Originally Posted by JP100
Sounds like its worth it the long run.
Is it hard to make core bonded projectiles that are good???
Man everyones guns on here make mine look like it was from the ark haha.
That is a awesome set up. How could ya miss??haha
All I have is a harris bipod/rolled up jersy for my front"mount" and a beanie for my rear "mono pod" haha.
There is nothing wrong with an Omark 44 . Mine would be an Omark 44 if the action had a screw in barrel . The Omark is more accurately made than most war surplus Mauser 98's are .
Most of the crap I have for this gun would never go into the field . Having multiple platforms just comes in handy at different places like the range . In the field I would just use the bi-pod and the rear mono-pod mainly .
However if I was walking about a lot I would carry a different gun as this sucker is way too heavy.
You have a big advantage over most you live in a place that is near game . Although I would have to look up where Ward is as I must confess I have not heard of it and I thought I new NZ fairly well .
From memory ( and I have a very good memory for maps ) the main goat ranges were North Island , East of Whanganui NP area , Upper hut area . South island , Glenorchy area , Nelson area . and quite a few smaller locations .
Without cheating and looking up google I would say you have to live near one of those four main goat areas. I could look back at your photos and from the topography narrow it down a bit more but then you would think I cheated for sure .
It is harder to make an accurate core bonded bullet than a standard core bullet.
However the way I do it is less problematic than some of the other processes .
The secret is thorough cleaning of the inside of the jacket , thorough application of flux but without leaving a pool in the bottom of the jacket , thorough heating and melting of the core material to exclude all air and flux gas bubbles .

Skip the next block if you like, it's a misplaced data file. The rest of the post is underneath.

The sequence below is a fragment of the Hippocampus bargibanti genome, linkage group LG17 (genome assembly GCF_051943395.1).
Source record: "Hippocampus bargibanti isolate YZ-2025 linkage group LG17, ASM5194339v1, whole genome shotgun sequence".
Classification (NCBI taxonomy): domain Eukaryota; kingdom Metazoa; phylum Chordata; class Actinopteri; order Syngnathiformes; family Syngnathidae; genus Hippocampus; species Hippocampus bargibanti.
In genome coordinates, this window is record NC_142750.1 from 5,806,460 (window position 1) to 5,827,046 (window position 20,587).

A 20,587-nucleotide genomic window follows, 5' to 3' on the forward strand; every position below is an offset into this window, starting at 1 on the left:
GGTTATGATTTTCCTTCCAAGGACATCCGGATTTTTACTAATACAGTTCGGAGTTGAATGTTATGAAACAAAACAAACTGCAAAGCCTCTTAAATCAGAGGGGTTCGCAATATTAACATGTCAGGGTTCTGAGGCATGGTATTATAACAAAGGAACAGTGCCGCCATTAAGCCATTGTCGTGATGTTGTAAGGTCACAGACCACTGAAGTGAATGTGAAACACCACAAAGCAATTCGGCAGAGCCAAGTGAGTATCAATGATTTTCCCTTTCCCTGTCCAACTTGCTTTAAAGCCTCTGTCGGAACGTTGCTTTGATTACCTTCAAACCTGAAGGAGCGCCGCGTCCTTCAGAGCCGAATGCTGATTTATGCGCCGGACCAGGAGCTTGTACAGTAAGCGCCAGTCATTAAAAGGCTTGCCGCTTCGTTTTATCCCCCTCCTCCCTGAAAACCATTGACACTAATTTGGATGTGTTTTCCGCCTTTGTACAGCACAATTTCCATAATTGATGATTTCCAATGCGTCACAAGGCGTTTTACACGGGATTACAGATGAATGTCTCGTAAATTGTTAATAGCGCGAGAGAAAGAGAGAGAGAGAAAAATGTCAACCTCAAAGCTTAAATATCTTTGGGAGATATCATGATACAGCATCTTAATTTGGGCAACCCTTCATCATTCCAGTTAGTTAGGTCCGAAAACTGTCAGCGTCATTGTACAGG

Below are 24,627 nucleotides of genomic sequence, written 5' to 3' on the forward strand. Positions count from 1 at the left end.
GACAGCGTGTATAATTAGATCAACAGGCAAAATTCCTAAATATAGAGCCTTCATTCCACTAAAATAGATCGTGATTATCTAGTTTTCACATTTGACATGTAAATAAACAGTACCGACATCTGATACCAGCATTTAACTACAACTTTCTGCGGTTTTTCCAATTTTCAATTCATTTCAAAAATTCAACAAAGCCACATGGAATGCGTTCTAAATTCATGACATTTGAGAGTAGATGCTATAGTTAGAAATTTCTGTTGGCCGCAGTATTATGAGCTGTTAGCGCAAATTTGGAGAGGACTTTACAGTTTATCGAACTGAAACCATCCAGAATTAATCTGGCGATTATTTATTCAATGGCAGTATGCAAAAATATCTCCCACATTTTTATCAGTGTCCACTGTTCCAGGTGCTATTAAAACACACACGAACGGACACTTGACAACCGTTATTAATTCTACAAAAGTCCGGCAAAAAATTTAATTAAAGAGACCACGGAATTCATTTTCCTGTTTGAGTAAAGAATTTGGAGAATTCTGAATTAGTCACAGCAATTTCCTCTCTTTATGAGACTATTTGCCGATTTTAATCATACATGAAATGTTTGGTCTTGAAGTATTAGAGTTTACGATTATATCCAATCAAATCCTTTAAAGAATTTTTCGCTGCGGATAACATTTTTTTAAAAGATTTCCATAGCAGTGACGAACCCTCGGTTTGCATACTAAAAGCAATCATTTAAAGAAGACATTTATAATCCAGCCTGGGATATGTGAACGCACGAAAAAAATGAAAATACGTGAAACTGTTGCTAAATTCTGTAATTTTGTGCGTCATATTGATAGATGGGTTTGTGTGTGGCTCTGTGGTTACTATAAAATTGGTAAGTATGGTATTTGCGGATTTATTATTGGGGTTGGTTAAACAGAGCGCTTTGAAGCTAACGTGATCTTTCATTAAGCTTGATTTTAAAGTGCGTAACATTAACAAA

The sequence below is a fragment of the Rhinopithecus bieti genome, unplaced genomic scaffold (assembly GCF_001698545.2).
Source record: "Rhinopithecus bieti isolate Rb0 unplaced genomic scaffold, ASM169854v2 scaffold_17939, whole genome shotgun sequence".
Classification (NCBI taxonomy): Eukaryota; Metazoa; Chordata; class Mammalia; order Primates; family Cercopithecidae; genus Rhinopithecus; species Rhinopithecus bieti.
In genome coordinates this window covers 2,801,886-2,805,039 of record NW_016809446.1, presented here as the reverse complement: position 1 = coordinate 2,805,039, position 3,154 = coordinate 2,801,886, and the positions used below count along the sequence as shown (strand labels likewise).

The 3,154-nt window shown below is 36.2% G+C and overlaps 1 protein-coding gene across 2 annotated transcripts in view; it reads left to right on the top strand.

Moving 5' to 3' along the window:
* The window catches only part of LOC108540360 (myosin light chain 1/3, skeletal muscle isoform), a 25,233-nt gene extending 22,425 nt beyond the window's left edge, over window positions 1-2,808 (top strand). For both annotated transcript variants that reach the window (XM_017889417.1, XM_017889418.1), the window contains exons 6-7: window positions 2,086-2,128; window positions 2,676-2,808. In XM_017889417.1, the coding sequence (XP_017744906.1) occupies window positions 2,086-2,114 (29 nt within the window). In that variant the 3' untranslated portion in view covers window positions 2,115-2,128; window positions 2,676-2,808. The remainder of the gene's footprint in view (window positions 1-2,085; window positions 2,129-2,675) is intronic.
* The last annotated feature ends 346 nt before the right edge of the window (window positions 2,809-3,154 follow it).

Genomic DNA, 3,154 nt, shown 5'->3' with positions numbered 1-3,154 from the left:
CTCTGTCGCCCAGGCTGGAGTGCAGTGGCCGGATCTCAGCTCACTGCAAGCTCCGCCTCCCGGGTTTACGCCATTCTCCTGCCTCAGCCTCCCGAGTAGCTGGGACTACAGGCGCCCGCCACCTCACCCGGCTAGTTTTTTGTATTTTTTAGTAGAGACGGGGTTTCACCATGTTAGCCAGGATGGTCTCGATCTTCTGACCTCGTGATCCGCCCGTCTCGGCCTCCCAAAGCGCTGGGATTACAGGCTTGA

Holding of the jacket very vertical while it is heated and cooling .
Then when cool , thorough removal of flux residue ( most difficult part ) .
Then the real secret is seat the core as normal with a punch that has a small conical raised centre . The reason I do this is when the lead alloy cools in a bonded jacket it leaves a depression or small hole in the centre of the core surface . This is out of balance with the centre axis of the bullet .
The raised centre punch removes the out off balance structure by pressing in a concentric structure as the jacket is core seated and expanded up to the die diameter. Point forming operation is as normal.
However no matter how well you core bond a bullet some accuracy is lost but it can be minimised to a point that when taking into consideration that a core bonded bullet is going to be used on a larger game animal at shorter ranges not a small varmint . The main problem is small areas that may contain trapped flux and when the bullet is point formed the core material that flows forward to form the Ogive is not bonded anymore , it is kind of a balloon of lead alloy being extruded forward to fill the ogive . So it is possible it can extrude forward in a non concentric manner to fill the Ogive and result in a core surface that is not square across the axis of the bullet . I have found that it is better to try and fill the Ogive as much as possible rather than leave a core low in the bullet . The smaller the diameter of the finish of the core the less it can be out of balance. Providing the Ogive has filled properly . The loss is not that important over shorter ranges on big game . Hunting at long range generally requires a different class of high BC bullet anyway .
I generally don't miss game because I tend to only take shots that I know I can make within my range capabilities , however I do have off days when the gun will not shoot, ha ha. However with this gun I am expecting to extend my range capabilities a bit more from a more static firing position . A new more powerful scope is going to help a lot eventually .
This is the 30 cal bullets I make at the moment. You can't see the end of the core in the 180 grain bullet because it has a small amount of nail polish on the end of the core to identify a core bonded from a non bonded . NO I don't paint my nails .
The Meplats look larger than they actually are due to being close to the camera .